Stories

Sears suppliers revolt, hastening its decline

Illustration: Sam Jayne / Axios

Shoppers at Sears can no longer find Whirlpool appliances or women's Levi Strauss jeans and now the Wall Street Journal reports they are low on one of the holiday season's hottest toys — the L.O.L. Surprise — because its manufacturer is questioning Sears' financial health.

Why it matters: Sales at Sears accounted for roughly 1% of U.S. GDP in the 1960s, but decades of competition with big-box retailers and online merchants, combined with recent mismanagement by CEO Eddie Lampert, have whittled down Sears' financial position thoroughly. Now suppliers are reducing shipments, tightening financing terms, or refusing to work with the retailer altogether out of fear of being stiffed if Sears is forced into bankruptcy, the WSJ reports.

"We see no viable path for Sears to succeed as a retailer," Bill Dreher, who covers Sears stock for Susquehanna Financial Group, tells WSJ. "I'm concerned that the vendors are starting to lose patience," he says, arguing that this is what put Sears subsidiary Kmart into bankruptcy in 2002, when it was an independent firm. Lampert took control of Kmart after its bankruptcy and then leveraged its stock to acquire Sears in 2005.

The fraying patience of vendors is obvious from the following moves, reported by the Journal:

  • LG Electronics and Samsung are demanding cash up front for delivery of certain goods.
  • Sears was forced to sue two longtime manufacturers of its Craftsman tools brand earlier this year to keep them shipping merchandise to stores, even though the Craftsman brand was sold off by Sears months prior.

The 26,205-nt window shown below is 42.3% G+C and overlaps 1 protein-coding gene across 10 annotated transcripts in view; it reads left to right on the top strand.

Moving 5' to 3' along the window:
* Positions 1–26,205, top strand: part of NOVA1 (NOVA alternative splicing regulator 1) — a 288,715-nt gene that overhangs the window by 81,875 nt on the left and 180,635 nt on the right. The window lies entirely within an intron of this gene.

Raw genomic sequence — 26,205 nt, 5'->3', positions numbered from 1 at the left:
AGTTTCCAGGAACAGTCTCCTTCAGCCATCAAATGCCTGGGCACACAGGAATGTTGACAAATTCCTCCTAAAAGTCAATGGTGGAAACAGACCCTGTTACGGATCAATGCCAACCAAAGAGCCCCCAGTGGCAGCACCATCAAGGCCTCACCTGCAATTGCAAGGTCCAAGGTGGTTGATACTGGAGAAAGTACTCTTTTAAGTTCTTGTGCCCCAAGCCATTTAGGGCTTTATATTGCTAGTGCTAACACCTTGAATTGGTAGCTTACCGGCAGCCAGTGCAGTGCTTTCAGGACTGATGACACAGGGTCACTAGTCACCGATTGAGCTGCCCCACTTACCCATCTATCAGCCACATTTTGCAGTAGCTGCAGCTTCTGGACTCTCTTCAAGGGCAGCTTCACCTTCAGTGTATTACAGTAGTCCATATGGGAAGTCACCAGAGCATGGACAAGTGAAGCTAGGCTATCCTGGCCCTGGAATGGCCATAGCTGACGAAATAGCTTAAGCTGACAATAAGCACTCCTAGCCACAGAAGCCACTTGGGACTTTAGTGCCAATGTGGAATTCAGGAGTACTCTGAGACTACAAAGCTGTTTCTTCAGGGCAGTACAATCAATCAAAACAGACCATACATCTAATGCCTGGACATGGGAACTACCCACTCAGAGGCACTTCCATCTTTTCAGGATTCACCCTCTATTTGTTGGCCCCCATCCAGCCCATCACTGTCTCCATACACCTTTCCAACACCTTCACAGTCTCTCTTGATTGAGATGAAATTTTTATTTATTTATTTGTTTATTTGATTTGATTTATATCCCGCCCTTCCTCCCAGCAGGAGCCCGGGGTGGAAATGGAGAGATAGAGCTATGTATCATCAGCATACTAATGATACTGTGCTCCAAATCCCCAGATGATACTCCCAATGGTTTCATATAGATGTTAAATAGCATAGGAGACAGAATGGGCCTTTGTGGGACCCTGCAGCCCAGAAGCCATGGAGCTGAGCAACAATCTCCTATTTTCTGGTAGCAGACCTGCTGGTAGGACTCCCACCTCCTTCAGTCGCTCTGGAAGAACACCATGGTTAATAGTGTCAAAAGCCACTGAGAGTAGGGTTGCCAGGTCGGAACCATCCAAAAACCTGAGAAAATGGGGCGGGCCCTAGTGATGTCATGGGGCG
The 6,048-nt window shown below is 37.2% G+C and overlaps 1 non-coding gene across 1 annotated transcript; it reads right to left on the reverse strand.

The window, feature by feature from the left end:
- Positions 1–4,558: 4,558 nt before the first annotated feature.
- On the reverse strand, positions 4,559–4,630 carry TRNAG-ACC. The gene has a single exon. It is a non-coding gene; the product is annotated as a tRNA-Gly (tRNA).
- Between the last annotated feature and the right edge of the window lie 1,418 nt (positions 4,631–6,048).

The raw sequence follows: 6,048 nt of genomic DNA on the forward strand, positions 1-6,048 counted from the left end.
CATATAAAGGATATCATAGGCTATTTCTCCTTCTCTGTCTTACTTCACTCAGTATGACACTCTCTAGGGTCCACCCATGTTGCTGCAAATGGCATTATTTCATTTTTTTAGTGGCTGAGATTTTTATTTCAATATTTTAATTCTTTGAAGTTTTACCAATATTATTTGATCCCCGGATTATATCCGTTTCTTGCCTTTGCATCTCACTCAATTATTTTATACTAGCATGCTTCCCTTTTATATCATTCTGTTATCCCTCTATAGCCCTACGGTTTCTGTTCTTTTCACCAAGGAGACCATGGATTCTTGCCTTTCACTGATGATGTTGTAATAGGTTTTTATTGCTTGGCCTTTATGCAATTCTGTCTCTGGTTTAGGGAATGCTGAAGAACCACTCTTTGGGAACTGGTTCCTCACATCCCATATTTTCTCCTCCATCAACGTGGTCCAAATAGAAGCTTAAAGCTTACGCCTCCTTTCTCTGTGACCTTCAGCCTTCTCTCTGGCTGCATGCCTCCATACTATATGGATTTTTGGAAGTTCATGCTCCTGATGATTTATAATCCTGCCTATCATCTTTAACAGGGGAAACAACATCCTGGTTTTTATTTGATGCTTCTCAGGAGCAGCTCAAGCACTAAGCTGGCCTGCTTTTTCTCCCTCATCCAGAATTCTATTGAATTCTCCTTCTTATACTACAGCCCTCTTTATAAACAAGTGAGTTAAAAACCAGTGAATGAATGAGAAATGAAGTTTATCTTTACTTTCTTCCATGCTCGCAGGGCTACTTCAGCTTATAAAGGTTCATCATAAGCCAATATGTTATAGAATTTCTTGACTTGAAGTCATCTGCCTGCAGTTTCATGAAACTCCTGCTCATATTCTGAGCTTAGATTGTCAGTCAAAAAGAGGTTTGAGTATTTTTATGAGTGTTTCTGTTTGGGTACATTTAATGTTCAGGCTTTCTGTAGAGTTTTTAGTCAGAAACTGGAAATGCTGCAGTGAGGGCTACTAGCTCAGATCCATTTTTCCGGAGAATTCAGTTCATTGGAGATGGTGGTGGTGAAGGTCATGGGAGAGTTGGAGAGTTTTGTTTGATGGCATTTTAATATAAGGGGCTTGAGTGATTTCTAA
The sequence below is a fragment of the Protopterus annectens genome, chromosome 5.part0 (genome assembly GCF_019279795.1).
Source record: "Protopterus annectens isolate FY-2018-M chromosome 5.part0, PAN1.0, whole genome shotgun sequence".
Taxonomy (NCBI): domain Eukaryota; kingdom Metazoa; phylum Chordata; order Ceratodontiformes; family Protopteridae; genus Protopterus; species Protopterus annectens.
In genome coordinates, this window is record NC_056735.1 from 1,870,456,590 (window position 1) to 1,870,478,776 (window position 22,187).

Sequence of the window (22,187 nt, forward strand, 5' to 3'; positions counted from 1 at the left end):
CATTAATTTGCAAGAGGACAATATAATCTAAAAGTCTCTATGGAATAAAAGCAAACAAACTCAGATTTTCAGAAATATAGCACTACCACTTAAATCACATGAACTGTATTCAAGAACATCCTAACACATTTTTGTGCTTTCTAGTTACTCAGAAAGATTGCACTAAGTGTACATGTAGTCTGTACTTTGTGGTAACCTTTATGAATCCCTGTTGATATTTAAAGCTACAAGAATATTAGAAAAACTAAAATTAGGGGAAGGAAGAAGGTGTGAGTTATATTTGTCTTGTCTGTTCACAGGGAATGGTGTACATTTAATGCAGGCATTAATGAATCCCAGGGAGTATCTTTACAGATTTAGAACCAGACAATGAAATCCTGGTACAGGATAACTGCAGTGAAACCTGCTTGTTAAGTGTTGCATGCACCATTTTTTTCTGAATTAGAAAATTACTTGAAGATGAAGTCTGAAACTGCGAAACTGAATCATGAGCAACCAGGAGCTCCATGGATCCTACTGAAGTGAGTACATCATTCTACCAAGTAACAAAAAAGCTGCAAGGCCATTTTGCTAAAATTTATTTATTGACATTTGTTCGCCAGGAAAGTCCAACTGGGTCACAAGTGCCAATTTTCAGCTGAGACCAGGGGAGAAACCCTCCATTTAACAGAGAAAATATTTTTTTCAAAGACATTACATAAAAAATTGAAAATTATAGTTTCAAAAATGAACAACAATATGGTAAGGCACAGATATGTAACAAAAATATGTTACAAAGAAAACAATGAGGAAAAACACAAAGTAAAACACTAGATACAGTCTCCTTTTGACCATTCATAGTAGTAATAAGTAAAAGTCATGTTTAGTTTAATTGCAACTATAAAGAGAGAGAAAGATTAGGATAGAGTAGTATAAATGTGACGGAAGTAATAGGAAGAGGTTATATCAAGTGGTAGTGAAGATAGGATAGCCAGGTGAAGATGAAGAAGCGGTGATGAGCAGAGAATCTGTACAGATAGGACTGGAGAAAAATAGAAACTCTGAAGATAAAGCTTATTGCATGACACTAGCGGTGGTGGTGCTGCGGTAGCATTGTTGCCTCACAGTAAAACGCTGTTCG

• Clorox is imposing tougher repayment terms for its popular household products.

Lampert's management style is partly to blame for Sears' recent struggles, according to the article.

  • Lampert adopted a strategy of skimping on investment and store upgrades and instead used that money to buy back Sears stock from investors, a strategy that kept Sears stock buoyant, until the financial crisis struck and Americans preference for online commerce grew dramatically, WSJ said.
  • According to the report, Lampert, "keeps his own counsel," and doesn't visit Sears headquarters more than a couple times per year. He also rarely visits stores and prefers that top executives do the same, arguing that it is cheaper and more efficient to "connect with store managers over videoconferences."

The bottom line: Few traditional retailers have thrived in this era of e-commerce. But Sears, which was once the most innovative retailer in America, has been caught more flat footed than the rest partly due to Lampert's missteps.